As oversight staffing budgets are reduced and redundancy is addressed, many states will follow Pennsylvania's lead.
In our current setting, healthcare organizations are legislatively driven to follow strict disclosure polices in order to shield patient related and other protected data yet still these facilities and staff will be required to provide superior customer service. Thus, the information age has strained governmental legislation bolstering individual patient's privacy. "In the past decade, we have undergone a dramatic transformation in the way we shop, bank, and go about our daily business -- changes that have resulted in an unprecedented proliferation of records and data." (Soloye)
This vast amount of information that has been created or has suddenly become available now requires all new regulations regarding disclosure of medical information. The nursing profession has obviously been affected.
For example, nursing staffs often must get written permission to disclose, discuss or review a patient's situation with a non-immediate family member. In other words, to give nursing staffs permission to use or disclose medical information about a Down syndrome newborn with the patient's family or friends as needed, the new mother must revoke her own privacy in writing.
Nursing staffs must be fully cognizant if and when a patient revokes the permission to use or disclose his or her medical information. There is a fine line associated with previous foreclosures made with permission which creates a new documentary crisis. Nurses will be required to retain even more detailed records of care provided and often special footnotes will be required in the nursing logs when a revocation has occurred.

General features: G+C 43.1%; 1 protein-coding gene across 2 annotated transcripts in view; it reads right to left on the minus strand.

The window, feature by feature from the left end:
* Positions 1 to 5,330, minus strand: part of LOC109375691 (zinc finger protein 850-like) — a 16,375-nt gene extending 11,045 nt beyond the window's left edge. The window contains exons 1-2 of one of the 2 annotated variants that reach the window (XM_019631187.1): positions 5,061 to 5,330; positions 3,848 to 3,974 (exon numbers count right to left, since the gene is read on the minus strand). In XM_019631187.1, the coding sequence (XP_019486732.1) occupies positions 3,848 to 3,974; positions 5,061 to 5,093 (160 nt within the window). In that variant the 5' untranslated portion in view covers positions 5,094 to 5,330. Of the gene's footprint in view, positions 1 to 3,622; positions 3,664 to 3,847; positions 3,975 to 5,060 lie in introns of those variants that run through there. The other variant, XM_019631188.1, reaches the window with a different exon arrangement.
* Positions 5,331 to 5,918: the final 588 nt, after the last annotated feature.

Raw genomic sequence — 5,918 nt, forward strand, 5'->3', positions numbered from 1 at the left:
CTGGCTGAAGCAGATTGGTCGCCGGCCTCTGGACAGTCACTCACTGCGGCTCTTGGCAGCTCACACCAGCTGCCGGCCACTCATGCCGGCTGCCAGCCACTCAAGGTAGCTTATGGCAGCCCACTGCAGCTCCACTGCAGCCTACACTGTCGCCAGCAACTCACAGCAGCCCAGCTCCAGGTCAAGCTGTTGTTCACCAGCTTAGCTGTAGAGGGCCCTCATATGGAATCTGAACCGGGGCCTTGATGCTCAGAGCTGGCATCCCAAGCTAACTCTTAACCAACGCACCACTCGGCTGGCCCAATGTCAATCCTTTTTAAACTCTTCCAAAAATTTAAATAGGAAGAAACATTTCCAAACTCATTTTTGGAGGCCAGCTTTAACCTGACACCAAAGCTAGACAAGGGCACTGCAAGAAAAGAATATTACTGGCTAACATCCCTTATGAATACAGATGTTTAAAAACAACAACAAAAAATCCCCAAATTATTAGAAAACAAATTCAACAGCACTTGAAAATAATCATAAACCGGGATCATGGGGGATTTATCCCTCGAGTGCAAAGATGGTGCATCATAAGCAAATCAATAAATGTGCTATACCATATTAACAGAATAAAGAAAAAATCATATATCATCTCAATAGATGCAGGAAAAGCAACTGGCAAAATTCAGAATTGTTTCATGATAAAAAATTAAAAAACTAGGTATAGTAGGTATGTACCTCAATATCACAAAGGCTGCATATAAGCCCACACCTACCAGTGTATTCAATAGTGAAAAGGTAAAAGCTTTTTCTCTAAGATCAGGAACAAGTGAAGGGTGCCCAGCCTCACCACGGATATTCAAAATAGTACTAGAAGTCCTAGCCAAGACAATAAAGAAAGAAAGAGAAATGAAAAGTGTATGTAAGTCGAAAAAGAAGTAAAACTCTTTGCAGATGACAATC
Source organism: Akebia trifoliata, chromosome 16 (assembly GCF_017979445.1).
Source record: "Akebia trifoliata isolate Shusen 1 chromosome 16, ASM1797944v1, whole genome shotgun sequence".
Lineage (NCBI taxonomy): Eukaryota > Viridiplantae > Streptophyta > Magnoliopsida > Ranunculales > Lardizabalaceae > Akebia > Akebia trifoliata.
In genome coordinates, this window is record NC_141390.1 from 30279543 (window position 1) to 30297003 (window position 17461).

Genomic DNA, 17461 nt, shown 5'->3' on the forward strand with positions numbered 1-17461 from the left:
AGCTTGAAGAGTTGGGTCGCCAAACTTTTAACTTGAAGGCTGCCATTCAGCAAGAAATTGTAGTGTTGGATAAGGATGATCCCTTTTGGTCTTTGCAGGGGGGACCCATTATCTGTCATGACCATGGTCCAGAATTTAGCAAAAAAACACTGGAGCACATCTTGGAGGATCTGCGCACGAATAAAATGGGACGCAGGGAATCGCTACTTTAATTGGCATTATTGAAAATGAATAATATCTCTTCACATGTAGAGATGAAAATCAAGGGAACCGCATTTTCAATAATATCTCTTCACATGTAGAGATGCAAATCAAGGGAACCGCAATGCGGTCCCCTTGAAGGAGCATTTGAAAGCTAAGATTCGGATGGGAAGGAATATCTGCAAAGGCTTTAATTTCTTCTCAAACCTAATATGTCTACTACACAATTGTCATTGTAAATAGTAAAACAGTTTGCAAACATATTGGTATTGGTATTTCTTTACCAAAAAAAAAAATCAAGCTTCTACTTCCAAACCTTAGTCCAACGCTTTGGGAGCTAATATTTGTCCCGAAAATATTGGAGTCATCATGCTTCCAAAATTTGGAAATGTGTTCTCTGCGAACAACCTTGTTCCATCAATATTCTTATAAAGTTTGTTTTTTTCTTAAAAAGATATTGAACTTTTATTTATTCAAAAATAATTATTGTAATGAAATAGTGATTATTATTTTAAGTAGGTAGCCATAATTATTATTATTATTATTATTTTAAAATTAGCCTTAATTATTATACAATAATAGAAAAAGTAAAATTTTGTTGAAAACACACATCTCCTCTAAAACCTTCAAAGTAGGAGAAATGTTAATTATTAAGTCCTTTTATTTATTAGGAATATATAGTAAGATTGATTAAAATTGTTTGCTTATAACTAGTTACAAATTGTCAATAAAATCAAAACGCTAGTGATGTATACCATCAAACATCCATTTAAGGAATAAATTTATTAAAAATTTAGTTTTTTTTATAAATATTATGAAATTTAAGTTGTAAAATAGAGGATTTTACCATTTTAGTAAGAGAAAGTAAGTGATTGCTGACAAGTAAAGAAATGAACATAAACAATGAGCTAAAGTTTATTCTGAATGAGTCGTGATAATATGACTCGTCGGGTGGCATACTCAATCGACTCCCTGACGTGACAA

The new Health Insurance Portability and Accountability Act of 1996 is the legislative attempt to create a semblance of patient care privacy regulations. The objective of this act aims to assist the entire healthcare industry with the electronic data overload but just as critical the act will address all healthcare related data such as nursing logs and other detail care accounts. Of course the most crucial issues will be related to computer data and a great deal of the disclosure related concerns will fall on governmental agencies that have to meet the very strict HIPAA standards health plans, clearinghouses, and providers will be required to comply with.
Discuss Literature Search Process
To gather information regarding disclosure and how it pertains to the nursing industry, comprehensive literature search will be required. The Literature Search Process will follow the guidelines of a detail oriented approach for gathering disclosure and nursing related data. The information would be acquired through various sources including:
Physical Searches: searching core journals
Database Search: electronic databases both library and internet
Studies: Student journals and Studies
Internet: web page studies
Personal Interviews: experts and relevant organizations pertaining to disclosure legislation and implementation
The objective of the detailed search would be to acquire as mush relevant information pertaining to nursing and the affects of new disclosure polices, legislation and protocol.
Determine the Defining Attributes
To clearly define attributes associated with the aspects of disclosure is a major objective of this foreshadow. First and foremost, typical nurse's obligations regarding disclosure and data privacy protection will be legally mandated and therefore they must be clearly defined. The attributes associated with disclosure principles must describe an entire industry's, individual facility's including private healthcare professional's offices, as well as any faculty or staff that must practice and therefore enter information into a medical chart, MDS or other facility record.
If one was to consider how disclosure legislation has affected nursing, consider an abused pregnant woman who was in to receive information about prenatal care. The process of gathering and reporting the data about aspects of abuse of a pregnant woman would be necessary. However, it is important to note that disclosure polices should not interfere with day-to-day operations. In other words, nursing practitioners are still required to perform their medical activities such as: prevent or control disease,